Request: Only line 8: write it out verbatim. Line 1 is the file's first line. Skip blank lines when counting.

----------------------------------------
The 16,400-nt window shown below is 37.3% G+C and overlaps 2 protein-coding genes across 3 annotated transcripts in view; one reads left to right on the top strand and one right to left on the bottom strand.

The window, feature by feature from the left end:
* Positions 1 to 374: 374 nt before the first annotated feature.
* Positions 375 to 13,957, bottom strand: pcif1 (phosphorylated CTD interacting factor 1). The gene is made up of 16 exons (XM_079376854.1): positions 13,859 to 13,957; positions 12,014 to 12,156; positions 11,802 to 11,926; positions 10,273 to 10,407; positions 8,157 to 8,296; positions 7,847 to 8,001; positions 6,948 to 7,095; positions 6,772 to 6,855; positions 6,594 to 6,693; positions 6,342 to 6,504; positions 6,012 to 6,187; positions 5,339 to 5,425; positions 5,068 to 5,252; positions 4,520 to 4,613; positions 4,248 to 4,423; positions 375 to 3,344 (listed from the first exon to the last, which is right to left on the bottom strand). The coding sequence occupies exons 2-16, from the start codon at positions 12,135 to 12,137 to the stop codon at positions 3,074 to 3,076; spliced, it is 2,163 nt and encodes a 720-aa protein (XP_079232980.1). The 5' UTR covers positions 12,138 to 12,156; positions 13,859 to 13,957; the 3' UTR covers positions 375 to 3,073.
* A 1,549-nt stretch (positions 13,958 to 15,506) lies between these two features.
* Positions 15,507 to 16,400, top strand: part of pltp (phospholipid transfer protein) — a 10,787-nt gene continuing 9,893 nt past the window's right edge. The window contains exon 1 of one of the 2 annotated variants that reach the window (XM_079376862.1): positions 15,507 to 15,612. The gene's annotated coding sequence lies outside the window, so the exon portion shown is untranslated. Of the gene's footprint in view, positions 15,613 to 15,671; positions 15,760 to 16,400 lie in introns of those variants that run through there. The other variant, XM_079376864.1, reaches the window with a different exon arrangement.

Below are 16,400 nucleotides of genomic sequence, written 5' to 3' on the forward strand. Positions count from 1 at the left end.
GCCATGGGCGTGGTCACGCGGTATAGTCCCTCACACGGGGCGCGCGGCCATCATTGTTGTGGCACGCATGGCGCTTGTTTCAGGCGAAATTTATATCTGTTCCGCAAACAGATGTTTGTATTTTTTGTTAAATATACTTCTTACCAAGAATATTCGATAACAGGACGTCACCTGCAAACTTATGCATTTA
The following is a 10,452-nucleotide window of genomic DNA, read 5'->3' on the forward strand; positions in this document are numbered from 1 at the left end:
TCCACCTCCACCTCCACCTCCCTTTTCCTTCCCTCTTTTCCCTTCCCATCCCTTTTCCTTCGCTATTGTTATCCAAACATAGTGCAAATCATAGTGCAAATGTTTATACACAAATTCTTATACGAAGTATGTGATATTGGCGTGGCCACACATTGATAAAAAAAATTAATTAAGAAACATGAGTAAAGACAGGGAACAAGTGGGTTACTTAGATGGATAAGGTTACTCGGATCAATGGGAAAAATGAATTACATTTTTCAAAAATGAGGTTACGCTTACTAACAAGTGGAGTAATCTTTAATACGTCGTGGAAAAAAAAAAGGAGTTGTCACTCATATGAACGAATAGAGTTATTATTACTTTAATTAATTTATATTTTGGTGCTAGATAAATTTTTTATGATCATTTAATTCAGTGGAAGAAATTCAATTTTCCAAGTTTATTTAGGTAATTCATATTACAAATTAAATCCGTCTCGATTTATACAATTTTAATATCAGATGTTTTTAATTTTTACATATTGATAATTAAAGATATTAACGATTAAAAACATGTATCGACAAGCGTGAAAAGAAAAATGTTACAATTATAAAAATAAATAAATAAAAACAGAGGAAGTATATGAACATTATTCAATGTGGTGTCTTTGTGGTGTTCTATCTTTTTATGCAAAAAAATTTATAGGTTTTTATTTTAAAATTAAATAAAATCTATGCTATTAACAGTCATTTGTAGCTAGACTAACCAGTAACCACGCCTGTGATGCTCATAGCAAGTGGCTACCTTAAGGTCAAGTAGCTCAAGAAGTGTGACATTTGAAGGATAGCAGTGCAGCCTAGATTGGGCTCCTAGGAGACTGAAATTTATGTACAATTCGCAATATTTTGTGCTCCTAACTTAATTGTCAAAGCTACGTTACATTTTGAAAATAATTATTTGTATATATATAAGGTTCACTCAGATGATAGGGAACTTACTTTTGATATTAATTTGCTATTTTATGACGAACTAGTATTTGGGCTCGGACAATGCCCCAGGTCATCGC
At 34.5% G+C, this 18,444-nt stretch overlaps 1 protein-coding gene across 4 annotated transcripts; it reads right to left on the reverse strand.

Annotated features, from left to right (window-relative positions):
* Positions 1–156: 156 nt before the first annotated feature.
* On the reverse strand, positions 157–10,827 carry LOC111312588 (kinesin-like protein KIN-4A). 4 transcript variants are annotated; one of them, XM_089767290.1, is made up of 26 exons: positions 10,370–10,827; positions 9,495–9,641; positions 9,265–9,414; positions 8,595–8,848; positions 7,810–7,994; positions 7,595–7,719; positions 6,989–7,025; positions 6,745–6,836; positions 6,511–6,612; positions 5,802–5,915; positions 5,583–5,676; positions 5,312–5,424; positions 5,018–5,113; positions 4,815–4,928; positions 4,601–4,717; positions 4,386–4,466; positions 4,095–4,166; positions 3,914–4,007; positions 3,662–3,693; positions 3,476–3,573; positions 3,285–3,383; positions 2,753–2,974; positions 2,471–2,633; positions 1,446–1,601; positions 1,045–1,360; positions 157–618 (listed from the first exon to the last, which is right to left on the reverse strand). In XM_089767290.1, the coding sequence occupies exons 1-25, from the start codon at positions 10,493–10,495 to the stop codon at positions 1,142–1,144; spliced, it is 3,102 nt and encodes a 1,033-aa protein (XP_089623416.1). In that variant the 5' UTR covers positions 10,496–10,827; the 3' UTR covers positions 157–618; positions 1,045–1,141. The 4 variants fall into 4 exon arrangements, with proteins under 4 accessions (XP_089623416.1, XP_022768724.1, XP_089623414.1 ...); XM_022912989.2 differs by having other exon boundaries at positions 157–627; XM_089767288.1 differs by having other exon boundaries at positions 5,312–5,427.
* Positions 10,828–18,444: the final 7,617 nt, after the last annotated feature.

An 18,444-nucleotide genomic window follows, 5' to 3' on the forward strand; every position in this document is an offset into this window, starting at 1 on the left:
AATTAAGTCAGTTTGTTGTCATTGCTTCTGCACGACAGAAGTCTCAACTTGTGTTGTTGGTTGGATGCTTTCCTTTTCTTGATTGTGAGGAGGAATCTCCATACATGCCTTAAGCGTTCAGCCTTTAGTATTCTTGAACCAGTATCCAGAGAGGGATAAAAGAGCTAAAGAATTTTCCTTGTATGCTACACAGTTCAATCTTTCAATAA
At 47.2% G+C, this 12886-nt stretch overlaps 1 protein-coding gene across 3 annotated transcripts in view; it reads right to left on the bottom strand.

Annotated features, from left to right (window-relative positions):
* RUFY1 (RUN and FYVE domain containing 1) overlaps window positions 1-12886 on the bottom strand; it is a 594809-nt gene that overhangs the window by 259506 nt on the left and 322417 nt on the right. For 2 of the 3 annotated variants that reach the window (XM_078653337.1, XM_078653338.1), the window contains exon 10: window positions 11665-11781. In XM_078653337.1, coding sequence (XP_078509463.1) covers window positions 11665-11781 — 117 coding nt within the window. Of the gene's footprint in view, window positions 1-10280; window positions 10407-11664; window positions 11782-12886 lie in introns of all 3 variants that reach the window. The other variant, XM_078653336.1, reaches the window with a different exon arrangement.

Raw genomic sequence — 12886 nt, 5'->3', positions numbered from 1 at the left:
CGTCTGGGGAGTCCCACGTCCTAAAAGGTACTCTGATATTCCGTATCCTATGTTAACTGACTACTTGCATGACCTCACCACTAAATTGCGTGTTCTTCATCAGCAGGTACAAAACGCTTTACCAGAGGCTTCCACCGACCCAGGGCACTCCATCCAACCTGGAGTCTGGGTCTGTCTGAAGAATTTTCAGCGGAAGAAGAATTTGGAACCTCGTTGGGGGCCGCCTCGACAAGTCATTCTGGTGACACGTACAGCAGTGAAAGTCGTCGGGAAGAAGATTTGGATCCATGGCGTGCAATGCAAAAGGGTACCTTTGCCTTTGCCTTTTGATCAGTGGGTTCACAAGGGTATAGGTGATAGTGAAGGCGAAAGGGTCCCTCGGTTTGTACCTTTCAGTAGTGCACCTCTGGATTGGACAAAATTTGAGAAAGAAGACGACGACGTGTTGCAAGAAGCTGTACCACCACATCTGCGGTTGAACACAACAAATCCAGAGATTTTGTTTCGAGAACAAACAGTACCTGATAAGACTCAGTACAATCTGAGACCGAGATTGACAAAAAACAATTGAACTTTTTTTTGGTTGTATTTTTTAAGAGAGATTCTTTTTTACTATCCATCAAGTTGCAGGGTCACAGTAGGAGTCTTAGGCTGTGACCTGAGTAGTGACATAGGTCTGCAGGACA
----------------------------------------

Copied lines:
GCCATGGGCGTGGTCACGCGGTATAGTCCCTCACACGGGGCGCGCGGCCATCATTGTTGTGGCACGCATGGCGCTTGTTTCAGGCGAAATTTATATCTGTTCCGCAAACAGATGTTTGTATTTTTTGTTAAATATACTTCTTACCAAGAATATTCGATAACAGGACGTCACCTGCAAACTTATGCATTTA